Remembrance: Writing Advice From An American Who Made a Difference.
In 2009 Nancy Dupree and I sat across a Kabul table filled with tea cups and a plate of poundcake she liked.
“You know what Louis said,” she told me, her white hair stacked in a bun atop her head and a wry smile on her face. “At a certain point, you just gotta put your butt in a chair and start writing.”
Louis was her husband, a renowned Afghanistan scholar with whom she had traveled the country by four-wheel drive. He died just after the Soviets left Afghanistan in 1989.
Just then I was mired in research for “The Dressmaker of Khair Khana,” a book which told the story of Kamila Sidiqi and the young women she worked with who supported families in their Kabul neighborhood during the Taliban. I had just spent days researching primary documents from the Taliban era, documents she and her colleagues had helped to preserve and make accessible to others, and I was a bit cross-eyed from all the screen-surfing.
Nancy had put her heart and guts and indomitable spirit into building a world-class research facility there at Kabul University. And her colleagues — all Afghan professionals, no swooped-in expats — made the place a privilege and a pleasure to work in. Better than many such research centers in countries which had never experienced a day of war. You simply went on the computer, found the document you needed — or one you hadn’t known existed, wrote the number down on a piece of paper for the research expert at the front desk and, marvelously and miraculously, when you returned the next day it was there, waiting for you, photocopied and stapled. A pristine piece of primary research just waiting for you to dig in and put it to work.
Nancy knew Afghanistan and loved it. She loved it so deeply that her affection was contagious. She respected the country she had spent six decades calling home and she was driven to contribute to it, to do all she could to help its next generation. She understood better than most how special it was and how much potential it held and holds. Foreign visitors and dignitaries would constantly pay calls to Nancy and want to take a tour of this new, world-class and state-of-the-art research facility she wanted to build. She would always indulge them — and always push them to open their wallets for the funds to help make her dream reality before she let them leave.
The first time I met her she spent a chunk of our visit sizing me up, inspecting me to see if I were serious in her eyes or one more of those foreigners passing through who wanted to take from the country more than contribute to it. Eventually we would spend afternoons together in which she would tell me about Afghanistan in the 1960s and 1970s. What it was like to be arrested in 1978. The time of the Soviet invasion. And about the time she and her husband got involved in helping to hide and preserve Afghan artifacts during the Taliban time.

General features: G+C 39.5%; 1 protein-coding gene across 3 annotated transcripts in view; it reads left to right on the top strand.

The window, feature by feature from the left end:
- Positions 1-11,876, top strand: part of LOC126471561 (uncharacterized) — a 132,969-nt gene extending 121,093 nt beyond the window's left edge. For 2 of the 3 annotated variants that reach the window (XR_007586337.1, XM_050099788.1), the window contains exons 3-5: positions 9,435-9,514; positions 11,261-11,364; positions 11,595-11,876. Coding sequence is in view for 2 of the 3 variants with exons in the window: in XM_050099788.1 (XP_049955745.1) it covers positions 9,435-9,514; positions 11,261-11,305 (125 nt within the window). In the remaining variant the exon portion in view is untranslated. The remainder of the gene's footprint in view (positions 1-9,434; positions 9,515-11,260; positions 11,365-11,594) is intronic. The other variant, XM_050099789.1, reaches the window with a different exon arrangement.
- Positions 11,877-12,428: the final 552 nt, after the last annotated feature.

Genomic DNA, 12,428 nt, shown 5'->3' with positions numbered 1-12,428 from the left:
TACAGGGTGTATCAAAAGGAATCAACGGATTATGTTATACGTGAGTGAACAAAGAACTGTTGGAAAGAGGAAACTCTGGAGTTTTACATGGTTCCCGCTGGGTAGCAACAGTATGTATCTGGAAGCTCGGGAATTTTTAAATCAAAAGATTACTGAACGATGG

She also told me about the time a Saudi came in to ask her for funds for some or other construction project. His name: Osama bin Laden.
Nancy was a keeper of history, a committed preservationist, and an indomitable spirit who never let you get lazy. She was also grand fun, a great wit and a marvelous lunch companion.
I joined her once on Capitol Hill when she received an award for her work. She didn’t think much of official events with all their pomp and show and she would wink at me every now and again around the well-appointed dining table to let me know how silly she thought the fancy Washington footwork. But if it helped bring her research facility closer to reality, she would do it. Anything for the cause.
Nancy was committed to her work because she felt it mattered. And indeed it did; she created opportunity and access for others. She left this world earlier this month. But her life is what I will remember, not her death. She lived a life that was full and full of fun. Nancy showed the impact one life can make. She is an inspiration who made the world bigger, smarter and more generous. And she will be missed.